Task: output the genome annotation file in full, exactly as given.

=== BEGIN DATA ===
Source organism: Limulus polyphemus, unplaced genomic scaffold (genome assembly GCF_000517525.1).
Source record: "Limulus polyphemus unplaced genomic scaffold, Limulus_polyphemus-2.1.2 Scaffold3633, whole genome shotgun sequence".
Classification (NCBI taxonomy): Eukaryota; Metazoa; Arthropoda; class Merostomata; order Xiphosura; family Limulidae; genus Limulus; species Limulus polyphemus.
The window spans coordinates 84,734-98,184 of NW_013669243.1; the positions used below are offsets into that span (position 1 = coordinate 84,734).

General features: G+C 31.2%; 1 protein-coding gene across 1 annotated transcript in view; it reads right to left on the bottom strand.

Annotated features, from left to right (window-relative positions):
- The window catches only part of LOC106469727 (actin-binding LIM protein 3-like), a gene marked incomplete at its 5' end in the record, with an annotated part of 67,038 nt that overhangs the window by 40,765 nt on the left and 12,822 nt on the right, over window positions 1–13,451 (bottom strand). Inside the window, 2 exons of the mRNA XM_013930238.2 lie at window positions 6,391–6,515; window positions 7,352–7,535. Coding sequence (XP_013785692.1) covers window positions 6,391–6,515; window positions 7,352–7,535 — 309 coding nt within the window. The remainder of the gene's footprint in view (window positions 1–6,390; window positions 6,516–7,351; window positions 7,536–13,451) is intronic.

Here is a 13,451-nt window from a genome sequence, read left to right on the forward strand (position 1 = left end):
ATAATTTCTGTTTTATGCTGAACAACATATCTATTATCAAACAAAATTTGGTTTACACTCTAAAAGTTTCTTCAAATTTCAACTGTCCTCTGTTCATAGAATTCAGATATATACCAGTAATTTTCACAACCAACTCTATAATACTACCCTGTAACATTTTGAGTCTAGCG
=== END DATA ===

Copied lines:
Source organism: Limulus polyphemus, unplaced genomic scaffold (genome assembly GCF_000517525.1).
Source record: "Limulus polyphemus unplaced genomic scaffold, Limulus_polyphemus-2.1.2 Scaffold3633, whole genome shotgun sequence".
Classification (NCBI taxonomy): Eukaryota; Metazoa; Arthropoda; class Merostomata; order Xiphosura; family Limulidae; genus Limulus; species Limulus polyphemus.
The window spans coordinates 84,734-98,184 of NW_013669243.1; the positions used below are offsets into that span (position 1 = coordinate 84,734).

General features: G+C 31.2%; 1 protein-coding gene across 1 annotated transcript in view; it reads right to left on the bottom strand.

Annotated features, from left to right (window-relative positions):
- The window catches only part of LOC106469727 (actin-binding LIM protein 3-like), a gene marked incomplete at its 5' end in the record, with an annotated part of 67,038 nt that overhangs the window by 40,765 nt on the left and 12,822 nt on the right, over window positions 1–13,451 (bottom strand). Inside the window, 2 exons of the mRNA XM_013930238.2 lie at window positions 6,391–6,515; window positions 7,352–7,535. Coding sequence (XP_013785692.1) covers window positions 6,391–6,515; window positions 7,352–7,535 — 309 coding nt within the window. The remainder of the gene's footprint in view (window positions 1–6,390; window positions 6,516–7,351; window positions 7,536–13,451) is intronic.

Here is a 13,451-nt window from a genome sequence, read left to right on the forward strand (position 1 = left end):
ATAATTTCTGTTTTATGCTGAACAACATATCTATTATCAAACAAAATTTGGTTTACACTCTAAAAGTTTCTTCAAATTTCAACTGTCCTCTGTTCATAGAATTCAGATATATACCAGTAATTTTCACAACCAACTCTATAATACTACCCTGTAACATTTTGAGTCTAGCG